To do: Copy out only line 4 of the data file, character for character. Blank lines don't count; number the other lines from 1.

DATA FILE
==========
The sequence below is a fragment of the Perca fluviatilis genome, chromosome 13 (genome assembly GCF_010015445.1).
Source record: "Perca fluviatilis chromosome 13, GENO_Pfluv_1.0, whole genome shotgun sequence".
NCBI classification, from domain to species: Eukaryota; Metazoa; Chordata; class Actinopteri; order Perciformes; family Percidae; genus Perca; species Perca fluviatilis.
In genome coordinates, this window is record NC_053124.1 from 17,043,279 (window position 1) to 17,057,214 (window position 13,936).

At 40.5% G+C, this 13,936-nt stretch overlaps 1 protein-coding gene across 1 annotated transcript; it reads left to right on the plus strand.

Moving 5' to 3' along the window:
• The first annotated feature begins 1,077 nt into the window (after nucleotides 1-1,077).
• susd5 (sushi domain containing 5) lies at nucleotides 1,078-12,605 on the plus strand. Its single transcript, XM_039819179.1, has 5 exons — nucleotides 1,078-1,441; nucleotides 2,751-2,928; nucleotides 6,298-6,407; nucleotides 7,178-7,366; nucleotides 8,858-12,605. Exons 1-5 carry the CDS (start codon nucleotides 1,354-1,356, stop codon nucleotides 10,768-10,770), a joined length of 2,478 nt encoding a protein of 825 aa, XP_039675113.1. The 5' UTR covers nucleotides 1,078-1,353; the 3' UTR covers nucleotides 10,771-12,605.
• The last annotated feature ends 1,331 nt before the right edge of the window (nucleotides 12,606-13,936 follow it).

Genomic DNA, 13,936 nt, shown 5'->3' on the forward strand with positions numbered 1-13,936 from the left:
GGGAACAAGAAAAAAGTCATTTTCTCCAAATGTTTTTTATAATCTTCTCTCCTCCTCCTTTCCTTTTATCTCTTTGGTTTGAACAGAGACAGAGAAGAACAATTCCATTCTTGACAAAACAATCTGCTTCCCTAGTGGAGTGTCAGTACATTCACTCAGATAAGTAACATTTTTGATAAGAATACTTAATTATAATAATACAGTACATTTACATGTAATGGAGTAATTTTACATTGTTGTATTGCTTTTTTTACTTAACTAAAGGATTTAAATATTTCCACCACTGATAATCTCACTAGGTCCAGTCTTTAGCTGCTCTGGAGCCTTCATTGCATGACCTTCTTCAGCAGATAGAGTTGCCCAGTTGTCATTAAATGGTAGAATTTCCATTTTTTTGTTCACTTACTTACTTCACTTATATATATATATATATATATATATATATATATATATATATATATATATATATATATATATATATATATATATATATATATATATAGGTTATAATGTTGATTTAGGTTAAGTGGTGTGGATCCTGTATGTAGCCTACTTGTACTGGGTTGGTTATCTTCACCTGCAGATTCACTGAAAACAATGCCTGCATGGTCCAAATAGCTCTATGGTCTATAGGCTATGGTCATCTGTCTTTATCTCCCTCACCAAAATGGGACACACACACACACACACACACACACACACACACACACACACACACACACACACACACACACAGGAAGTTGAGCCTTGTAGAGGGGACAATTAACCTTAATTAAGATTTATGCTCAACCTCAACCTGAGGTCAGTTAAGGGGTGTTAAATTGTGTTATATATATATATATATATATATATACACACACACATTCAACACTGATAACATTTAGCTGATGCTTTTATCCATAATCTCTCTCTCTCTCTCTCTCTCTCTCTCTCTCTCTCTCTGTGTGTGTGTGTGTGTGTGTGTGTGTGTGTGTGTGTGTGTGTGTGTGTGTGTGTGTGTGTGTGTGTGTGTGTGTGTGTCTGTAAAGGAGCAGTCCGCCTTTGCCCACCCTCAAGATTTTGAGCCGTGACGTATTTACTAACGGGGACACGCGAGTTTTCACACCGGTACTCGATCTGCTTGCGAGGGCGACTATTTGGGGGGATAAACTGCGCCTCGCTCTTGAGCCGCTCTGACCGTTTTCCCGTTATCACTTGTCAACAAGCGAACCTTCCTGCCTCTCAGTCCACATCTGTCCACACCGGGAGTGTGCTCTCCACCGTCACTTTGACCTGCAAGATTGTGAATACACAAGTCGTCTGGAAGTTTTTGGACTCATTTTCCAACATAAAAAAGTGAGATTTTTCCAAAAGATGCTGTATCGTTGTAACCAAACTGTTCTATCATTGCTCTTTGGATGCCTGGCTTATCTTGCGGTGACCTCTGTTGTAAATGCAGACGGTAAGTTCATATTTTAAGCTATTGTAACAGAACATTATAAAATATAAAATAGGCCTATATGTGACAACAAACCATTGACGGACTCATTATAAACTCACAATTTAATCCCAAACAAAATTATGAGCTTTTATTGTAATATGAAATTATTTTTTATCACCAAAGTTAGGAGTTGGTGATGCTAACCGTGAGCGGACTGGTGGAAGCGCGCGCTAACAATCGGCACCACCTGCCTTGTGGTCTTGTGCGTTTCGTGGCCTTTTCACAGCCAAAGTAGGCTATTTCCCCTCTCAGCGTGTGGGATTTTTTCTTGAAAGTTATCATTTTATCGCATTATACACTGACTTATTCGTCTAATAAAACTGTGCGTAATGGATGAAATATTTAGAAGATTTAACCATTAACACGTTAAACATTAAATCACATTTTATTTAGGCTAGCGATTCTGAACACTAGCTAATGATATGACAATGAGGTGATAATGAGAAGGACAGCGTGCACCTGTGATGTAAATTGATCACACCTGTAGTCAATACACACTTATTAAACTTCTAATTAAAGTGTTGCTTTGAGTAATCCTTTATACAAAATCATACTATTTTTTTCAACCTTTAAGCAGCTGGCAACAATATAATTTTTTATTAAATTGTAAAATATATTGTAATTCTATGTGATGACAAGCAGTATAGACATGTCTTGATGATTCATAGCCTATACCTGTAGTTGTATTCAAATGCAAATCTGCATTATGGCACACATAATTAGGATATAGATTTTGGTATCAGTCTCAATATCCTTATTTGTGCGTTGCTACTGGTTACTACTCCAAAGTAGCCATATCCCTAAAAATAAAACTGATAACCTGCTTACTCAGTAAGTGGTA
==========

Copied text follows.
In genome coordinates, this window is record NC_053124.1 from 17,043,279 (window position 1) to 17,057,214 (window position 13,936).